Following the Lloyd v Google LLC judgement and the government's announcement that it would allow the representative action provisions under Article 80, options to bring representative actions on behalf of data subjects following a data breach have been thin on the ground. Other claimants have tried to bring privacy lawsuits, but these have been discontinued.
A well-established alternative is a Group Litigation Order (GLO), although there is the question of cost-effectiveness. Particularly where liability is contested.
This was the issue in Bennett & others v Equifax Ltd. In 2017, the Information Commissioner's Office (ICO) issued Equifax a £500,000 monetary penalty for a significant data security breach under the Data Protection Act 1998 (DPA 98). The ICO estimated the breach had affected 700,000 UK data subjects. By the time of the hearing, around 1,000 claimants had issued claims against Equifax. The Claimants sought a GLO, which the Defendant opposed arguing preliminary issues on causation and loss should be determined. 11KBW Panopticon Blog has the details.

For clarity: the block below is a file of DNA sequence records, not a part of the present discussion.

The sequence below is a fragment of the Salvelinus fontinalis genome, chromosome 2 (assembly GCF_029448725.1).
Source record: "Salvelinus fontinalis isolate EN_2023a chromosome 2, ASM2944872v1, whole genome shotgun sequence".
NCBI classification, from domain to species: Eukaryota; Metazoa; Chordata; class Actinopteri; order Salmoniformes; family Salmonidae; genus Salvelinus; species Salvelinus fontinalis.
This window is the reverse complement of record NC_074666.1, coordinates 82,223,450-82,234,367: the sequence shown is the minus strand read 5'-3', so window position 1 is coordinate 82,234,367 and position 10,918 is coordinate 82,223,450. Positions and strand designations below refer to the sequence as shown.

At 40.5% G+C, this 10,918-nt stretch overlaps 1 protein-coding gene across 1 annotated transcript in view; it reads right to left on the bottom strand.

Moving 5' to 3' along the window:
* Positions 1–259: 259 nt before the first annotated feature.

What is this page?
You are reading a summary article on the Privacy Newsfeed, a free resource for DPOs and other professionals with privacy or data protection responsibilities helping them stay informed of industry news all in one place. The information here is a brief snippet relating to a single piece of original content or several articles about a common topic or thread. The main contributor is listed in the top left-hand corner, just beneath the article title.
The Privacy Newsfeed monitors over 300 global publications, of which more than 2,500 summary articles have been posted to the online archive dating back to the beginning of 2020. A weekly roundup is available by email every Friday.